This lesson correlates to the National History Standards.
This lesson correlates to the National Standards for Civics and Government.
This lesson relates to the powers granted to Congress in Article I, Section 8, of the Constitution, related to making laws.
Share this exercise with your history, government, global studies, and music colleagues.
After the groups have completed the assignment, review their responses and discuss any questions that they raise. Record their questions on a piece of large poster board to refer to or explore later. Ask students to read their textbooks to find information about the purpose for establishing reservations. Instruct students, working in their groups, to list reasons for and against setting aside communal land for tribes. Ask students what problems they think would result from this federal policy.
The maps included in this project are from Record Group 49, Records of the General Land Office. They are available online through the Archival Research Catalog (ARC) Identifiers:
The two textual documents come from Record Group 75, Records of the Bureau of Indian Affairs.
ARC replaces its prototype, the NARA Archival Information Locator (NAIL). You can still perform a keyword, digitized image and location search. ARC's advanced functionalities also allow you to search by organization, person, or topic.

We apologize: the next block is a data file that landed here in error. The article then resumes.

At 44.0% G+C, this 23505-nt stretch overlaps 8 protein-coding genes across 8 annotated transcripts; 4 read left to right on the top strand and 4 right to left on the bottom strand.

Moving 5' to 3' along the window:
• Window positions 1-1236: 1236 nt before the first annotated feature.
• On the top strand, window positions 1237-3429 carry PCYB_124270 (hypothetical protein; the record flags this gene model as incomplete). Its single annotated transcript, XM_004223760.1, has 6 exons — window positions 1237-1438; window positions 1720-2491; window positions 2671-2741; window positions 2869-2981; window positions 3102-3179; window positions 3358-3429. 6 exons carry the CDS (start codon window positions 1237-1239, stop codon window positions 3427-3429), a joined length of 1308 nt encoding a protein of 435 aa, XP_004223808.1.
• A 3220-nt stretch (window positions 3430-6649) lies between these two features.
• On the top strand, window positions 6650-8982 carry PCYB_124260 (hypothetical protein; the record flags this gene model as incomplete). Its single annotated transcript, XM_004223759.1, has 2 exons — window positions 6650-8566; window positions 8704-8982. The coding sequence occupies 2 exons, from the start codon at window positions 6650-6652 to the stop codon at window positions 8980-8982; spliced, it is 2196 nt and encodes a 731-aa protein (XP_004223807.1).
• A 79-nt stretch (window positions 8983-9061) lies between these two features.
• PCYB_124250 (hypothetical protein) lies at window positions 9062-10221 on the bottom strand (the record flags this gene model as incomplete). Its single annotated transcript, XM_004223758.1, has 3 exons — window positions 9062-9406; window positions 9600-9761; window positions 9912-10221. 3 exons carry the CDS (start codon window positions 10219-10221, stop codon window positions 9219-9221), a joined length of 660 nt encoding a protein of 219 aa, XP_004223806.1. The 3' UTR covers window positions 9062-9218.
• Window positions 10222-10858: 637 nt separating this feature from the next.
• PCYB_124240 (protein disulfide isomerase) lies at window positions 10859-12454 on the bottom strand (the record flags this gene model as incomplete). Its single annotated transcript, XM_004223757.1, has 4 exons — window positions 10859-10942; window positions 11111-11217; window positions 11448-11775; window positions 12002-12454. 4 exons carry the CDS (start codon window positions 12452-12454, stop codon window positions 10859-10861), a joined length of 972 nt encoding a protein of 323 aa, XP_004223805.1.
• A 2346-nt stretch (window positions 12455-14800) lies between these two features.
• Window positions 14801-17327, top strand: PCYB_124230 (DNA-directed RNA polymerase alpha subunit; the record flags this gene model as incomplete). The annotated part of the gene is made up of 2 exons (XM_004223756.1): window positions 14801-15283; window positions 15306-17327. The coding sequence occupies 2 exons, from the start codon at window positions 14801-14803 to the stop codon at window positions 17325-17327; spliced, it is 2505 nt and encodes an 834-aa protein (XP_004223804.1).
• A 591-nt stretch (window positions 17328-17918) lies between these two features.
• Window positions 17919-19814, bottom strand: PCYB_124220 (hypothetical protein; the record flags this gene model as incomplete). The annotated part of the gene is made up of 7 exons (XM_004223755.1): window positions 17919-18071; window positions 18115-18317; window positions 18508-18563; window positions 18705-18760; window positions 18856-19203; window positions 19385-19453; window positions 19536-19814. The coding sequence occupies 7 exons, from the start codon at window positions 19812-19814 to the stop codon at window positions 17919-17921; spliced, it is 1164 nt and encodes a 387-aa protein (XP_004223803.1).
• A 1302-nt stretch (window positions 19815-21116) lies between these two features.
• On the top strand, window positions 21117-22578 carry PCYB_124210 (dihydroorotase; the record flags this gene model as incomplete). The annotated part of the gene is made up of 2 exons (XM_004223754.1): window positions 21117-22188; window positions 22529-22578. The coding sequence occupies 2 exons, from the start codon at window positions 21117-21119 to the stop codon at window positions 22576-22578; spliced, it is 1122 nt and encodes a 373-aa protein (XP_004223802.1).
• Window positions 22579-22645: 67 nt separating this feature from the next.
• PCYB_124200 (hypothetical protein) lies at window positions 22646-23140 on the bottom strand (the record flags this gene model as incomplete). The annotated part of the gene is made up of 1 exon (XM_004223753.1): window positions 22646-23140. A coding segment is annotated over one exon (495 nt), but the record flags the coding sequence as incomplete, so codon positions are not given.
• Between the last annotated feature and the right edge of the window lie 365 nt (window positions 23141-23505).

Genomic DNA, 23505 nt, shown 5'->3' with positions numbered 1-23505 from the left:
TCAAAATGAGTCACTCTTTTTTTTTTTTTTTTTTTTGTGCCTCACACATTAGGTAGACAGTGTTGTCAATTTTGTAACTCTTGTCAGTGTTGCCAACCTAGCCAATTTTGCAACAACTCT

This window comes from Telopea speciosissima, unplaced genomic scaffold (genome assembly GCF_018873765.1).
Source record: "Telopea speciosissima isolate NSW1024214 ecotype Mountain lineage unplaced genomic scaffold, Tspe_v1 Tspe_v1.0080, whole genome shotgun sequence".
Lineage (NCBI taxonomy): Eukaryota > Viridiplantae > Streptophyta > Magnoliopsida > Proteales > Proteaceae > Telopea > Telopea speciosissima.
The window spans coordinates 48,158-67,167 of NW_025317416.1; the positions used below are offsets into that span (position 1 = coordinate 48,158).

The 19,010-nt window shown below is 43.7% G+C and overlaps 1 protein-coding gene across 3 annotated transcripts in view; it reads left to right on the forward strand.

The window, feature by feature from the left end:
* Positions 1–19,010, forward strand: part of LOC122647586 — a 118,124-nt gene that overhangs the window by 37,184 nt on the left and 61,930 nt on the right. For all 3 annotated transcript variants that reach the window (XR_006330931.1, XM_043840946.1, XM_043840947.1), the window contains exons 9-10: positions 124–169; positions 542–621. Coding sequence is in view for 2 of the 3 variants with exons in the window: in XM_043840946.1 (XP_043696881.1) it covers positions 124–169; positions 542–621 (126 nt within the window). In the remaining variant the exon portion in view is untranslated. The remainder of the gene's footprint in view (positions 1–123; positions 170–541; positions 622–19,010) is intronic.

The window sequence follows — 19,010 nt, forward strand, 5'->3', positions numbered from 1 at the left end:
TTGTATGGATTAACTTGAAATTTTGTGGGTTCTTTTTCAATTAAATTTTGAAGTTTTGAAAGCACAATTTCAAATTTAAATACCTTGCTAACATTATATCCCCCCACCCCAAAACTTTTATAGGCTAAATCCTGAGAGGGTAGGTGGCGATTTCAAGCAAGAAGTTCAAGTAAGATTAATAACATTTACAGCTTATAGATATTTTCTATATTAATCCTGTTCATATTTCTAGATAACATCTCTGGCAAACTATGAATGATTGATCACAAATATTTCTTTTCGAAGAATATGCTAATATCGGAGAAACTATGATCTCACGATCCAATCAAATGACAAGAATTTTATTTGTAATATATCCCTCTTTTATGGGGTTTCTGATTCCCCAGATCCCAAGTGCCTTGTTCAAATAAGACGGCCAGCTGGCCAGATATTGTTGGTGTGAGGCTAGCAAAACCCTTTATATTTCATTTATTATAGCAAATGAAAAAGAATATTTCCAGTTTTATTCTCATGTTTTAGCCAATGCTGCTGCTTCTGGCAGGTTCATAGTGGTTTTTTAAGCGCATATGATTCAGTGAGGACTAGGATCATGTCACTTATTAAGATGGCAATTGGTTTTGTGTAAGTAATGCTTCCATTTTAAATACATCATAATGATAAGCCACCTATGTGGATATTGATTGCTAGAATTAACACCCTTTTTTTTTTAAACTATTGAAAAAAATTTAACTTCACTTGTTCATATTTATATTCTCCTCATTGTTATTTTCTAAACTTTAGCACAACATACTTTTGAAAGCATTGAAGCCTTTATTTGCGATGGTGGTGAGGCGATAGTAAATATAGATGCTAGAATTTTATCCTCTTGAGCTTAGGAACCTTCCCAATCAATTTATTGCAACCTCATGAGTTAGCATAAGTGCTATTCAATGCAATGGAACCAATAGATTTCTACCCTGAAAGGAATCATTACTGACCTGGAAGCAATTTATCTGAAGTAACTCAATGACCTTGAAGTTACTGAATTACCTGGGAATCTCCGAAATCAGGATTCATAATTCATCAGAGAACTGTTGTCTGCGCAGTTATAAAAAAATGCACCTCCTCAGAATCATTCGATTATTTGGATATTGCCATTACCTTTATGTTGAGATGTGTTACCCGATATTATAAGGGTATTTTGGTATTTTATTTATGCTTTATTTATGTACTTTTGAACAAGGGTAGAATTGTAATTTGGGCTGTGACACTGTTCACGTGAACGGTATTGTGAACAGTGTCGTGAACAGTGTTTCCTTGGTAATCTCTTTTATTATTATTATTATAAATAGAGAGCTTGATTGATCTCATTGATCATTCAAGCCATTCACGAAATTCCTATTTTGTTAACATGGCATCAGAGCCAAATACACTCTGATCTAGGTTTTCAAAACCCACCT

ARC is a searchable database that contains information about a wide variety of NARA holdings across the country. You can use ARC to search record descriptions by keywords or topics and retrieve digital copies of selected textual documents, photographs, maps, and sound recordings related to thousands of topics.
Currently, about 20% of NARA's vast holdings have been described in ARC. 124,000 digital images can be searched in ARC. In keeping with NARA's Strategic Plan, the percentage of holdings described in ARC will grow continually.
Additional documents related to United States v. Thomas Cooper are available in the Bill of Rights Teaching Packet available for purchase from the National Archives.
This article was written by Kerry C. Kelly, a teacher at Hunterdon Central Regional High School in Flemington, NJ.